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A part of growing up, is losing your "hero-worship" of your parents. The moment you realize they're not larger-than-life, but they have got flaws... The moment you start looking at them with new eyes...

Is there a particular word for describing this in English? I'm not thinking of a psychological term (I'm sure there is one), but in daily-speak (well, not so daily probably).

Edit: In retrospect, if anybody has a medical or psychological term for it, that would be helpful too.

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  • 13
    "Disillusionment" comes to mind.
    – Hot Licks
    Apr 16 '15 at 12:10
  • That could work in a combo... But I was hoping there might be a single word/short phrase specifically for loosing your faith in - becoming disillusioned with - ones parents (and perhaps other parent-like figures) Apr 16 '15 at 12:17
  • 8
    This is what I call puberty.
    – Zikato
    Apr 16 '15 at 12:20
  • :-D ! ...Or "being a teenager". But I was hoping for something a little bit less general and wide-reaching than that. Apr 16 '15 at 12:29
  • Another possibility is "reality-checked."
    – Sven Yargs
    Apr 16 '15 at 21:20
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"Coming of age" to correspond with the adolescent Erikson stage mentioned above.

3
  • Welcome to ELU! Could your provide an authoritative reference to support that statement?
    – ScotM
    Apr 21 '15 at 16:38
  • Also, coming into their own and simply growing up.
    – Mazura
    Oct 31 '15 at 0:21
  • Coming of age reminds me of having my first pint!
    – user414952
    Mar 3 at 12:09
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I don't have a word, just an expression. When a person ceases to look up to you, I would call that as "being taken off the pedestal."

The idea is that you used to be regarded like a monument (or a statue) to that person---something to admire---but no longer.

0

If you are looking for some technical terms, the following might help:

  1. Identity vs. Role Confusion:
  • During adolescence (age 12 to 18 yrs), the transition from childhood to adulthood is most important. Children are becoming more independent, and begin to look at the future in terms of career, relationships, families, housing, etc. The individual wants to belong to a society and fit in.

  • This is a major stage in development where the child has to learn the roles he will occupy as an adult. It is during this stage that the adolescent will re-examine his identity and try to find out exactly who he or she is. Erikson suggests that two identities are involved: the sexual and the occupational.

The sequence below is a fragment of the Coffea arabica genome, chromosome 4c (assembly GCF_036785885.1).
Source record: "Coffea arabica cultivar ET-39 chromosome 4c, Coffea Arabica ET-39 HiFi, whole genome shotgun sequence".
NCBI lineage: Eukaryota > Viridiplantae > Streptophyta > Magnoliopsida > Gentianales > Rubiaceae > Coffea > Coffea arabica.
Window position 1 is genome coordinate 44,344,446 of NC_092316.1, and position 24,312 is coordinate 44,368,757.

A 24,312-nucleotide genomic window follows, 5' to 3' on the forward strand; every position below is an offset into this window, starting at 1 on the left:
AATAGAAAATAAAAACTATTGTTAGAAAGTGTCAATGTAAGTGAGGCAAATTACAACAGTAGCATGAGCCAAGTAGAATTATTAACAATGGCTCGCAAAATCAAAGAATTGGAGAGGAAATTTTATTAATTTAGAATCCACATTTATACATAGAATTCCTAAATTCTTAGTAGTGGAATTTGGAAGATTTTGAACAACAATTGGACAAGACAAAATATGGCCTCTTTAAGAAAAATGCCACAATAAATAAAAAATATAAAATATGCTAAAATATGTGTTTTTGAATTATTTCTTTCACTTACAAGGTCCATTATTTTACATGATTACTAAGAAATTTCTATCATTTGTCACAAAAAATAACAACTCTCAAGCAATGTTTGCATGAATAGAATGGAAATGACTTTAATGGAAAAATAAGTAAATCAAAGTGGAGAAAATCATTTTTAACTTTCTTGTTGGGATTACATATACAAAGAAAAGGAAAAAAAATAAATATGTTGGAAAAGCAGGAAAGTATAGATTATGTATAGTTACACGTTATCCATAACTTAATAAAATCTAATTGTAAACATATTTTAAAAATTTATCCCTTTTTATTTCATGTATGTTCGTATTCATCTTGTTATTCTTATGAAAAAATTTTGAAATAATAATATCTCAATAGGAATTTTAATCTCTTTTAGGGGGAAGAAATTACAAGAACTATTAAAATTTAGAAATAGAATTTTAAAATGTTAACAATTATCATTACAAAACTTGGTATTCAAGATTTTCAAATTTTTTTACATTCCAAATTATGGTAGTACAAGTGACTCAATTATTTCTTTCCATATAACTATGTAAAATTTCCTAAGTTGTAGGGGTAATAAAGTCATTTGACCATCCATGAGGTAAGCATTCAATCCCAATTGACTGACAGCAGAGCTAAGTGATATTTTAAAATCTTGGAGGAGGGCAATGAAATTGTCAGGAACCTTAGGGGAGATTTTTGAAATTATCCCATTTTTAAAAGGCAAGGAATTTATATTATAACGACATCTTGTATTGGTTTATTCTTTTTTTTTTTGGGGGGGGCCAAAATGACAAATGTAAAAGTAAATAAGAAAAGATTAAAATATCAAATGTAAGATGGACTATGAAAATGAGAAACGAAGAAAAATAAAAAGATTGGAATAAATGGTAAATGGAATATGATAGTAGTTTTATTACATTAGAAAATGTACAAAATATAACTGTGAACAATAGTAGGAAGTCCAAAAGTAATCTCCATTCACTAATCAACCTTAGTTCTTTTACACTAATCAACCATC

• According to Bee (1992), what should happen at the end of this stage is “a reintegrated sense of self, of what one wants to do or be, and of one’s appropriate sex role”. During this stage the body image of the adolescent changes.

  • Erikson claims that the adolescent may feel uncomfortable about their body for a while until they can adapt and “grow into” the changes. Success in this stage will lead to the virtue of fidelity.

  • Fidelity involves being able to commit one's self to others on the basis of accepting others even when there may be ideological differences.

  • During this period, they explore possibilities and begin to form their own identity based upon the outcome of their explorations. Failure to establish a sense of identity within society ("I don’t know what I want to be when I grow up") can lead to role confusion. Role confusion involves the individual not being sure about themselves or their place in society.

  • In response to role confusion or identity crisis an adolescent may begin to experiment with different lifestyles (e.g. work, education or political activities). Also pressuring someone into an identity can result in rebellion in the form of establishing a negative identity, and in addition to this feelings of unhappiness.

(www.simplypsychology.org)

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Peer-shifting is the thought-term that springs to mind.

Would like to elaborate shortly.

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A painful period occurred for me when I "realized that my parents were human."

(Prior to that, I had considered them "superbeings")

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